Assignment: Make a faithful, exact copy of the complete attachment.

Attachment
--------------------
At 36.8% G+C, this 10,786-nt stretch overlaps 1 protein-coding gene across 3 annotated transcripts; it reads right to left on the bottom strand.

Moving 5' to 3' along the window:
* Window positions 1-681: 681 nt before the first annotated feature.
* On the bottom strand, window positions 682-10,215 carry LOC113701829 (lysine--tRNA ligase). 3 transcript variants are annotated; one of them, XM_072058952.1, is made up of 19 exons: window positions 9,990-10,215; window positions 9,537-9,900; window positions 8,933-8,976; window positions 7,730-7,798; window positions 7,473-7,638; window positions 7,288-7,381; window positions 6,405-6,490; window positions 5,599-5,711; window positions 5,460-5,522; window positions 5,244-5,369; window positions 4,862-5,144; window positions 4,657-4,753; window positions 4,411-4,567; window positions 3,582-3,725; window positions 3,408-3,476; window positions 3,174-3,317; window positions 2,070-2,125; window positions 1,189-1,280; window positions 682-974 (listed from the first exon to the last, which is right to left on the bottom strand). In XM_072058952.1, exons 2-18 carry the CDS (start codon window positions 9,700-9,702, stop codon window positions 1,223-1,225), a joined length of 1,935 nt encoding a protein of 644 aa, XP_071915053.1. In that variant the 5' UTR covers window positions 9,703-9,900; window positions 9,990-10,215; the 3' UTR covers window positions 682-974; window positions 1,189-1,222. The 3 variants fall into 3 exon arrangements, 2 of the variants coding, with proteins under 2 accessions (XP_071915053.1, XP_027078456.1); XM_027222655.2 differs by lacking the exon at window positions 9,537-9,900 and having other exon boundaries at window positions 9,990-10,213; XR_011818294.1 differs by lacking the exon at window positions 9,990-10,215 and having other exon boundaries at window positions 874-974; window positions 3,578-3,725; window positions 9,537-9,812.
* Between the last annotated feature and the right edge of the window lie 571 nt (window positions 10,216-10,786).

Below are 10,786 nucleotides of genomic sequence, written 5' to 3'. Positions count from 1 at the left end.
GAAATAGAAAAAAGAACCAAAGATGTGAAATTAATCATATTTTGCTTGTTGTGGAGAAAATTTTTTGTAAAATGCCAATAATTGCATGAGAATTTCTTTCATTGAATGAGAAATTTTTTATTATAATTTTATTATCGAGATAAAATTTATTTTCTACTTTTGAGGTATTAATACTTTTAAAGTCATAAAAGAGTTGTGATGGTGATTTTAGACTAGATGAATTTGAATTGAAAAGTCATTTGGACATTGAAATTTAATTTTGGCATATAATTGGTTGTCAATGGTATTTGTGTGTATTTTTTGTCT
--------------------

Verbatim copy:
At 36.8% G+C, this 10,786-nt stretch overlaps 1 protein-coding gene across 3 annotated transcripts; it reads right to left on the bottom strand.

Moving 5' to 3' along the window:
* Window positions 1-681: 681 nt before the first annotated feature.
* On the bottom strand, window positions 682-10,215 carry LOC113701829 (lysine--tRNA ligase). 3 transcript variants are annotated; one of them, XM_072058952.1, is made up of 19 exons: window positions 9,990-10,215; window positions 9,537-9,900; window positions 8,933-8,976; window positions 7,730-7,798; window positions 7,473-7,638; window positions 7,288-7,381; window positions 6,405-6,490; window positions 5,599-5,711; window positions 5,460-5,522; window positions 5,244-5,369; window positions 4,862-5,144; window positions 4,657-4,753; window positions 4,411-4,567; window positions 3,582-3,725; window positions 3,408-3,476; window positions 3,174-3,317; window positions 2,070-2,125; window positions 1,189-1,280; window positions 682-974 (listed from the first exon to the last, which is right to left on the bottom strand). In XM_072058952.1, exons 2-18 carry the CDS (start codon window positions 9,700-9,702, stop codon window positions 1,223-1,225), a joined length of 1,935 nt encoding a protein of 644 aa, XP_071915053.1. In that variant the 5' UTR covers window positions 9,703-9,900; window positions 9,990-10,215; the 3' UTR covers window positions 682-974; window positions 1,189-1,222. The 3 variants fall into 3 exon arrangements, 2 of the variants coding, with proteins under 2 accessions (XP_071915053.1, XP_027078456.1); XM_027222655.2 differs by lacking the exon at window positions 9,537-9,900 and having other exon boundaries at window positions 9,990-10,213; XR_011818294.1 differs by lacking the exon at window positions 9,990-10,215 and having other exon boundaries at window positions 874-974; window positions 3,578-3,725; window positions 9,537-9,812.
* Between the last annotated feature and the right edge of the window lie 571 nt (window positions 10,216-10,786).

Below are 10,786 nucleotides of genomic sequence, written 5' to 3'. Positions count from 1 at the left end.
GAAATAGAAAAAAGAACCAAAGATGTGAAATTAATCATATTTTGCTTGTTGTGGAGAAAATTTTTTGTAAAATGCCAATAATTGCATGAGAATTTCTTTCATTGAATGAGAAATTTTTTATTATAATTTTATTATCGAGATAAAATTTATTTTCTACTTTTGAGGTATTAATACTTTTAAAGTCATAAAAGAGTTGTGATGGTGATTTTAGACTAGATGAATTTGAATTGAAAAGTCATTTGGACATTGAAATTTAATTTTGGCATATAATTGGTTGTCAATGGTATTTGTGTGTATTTTTTGTCT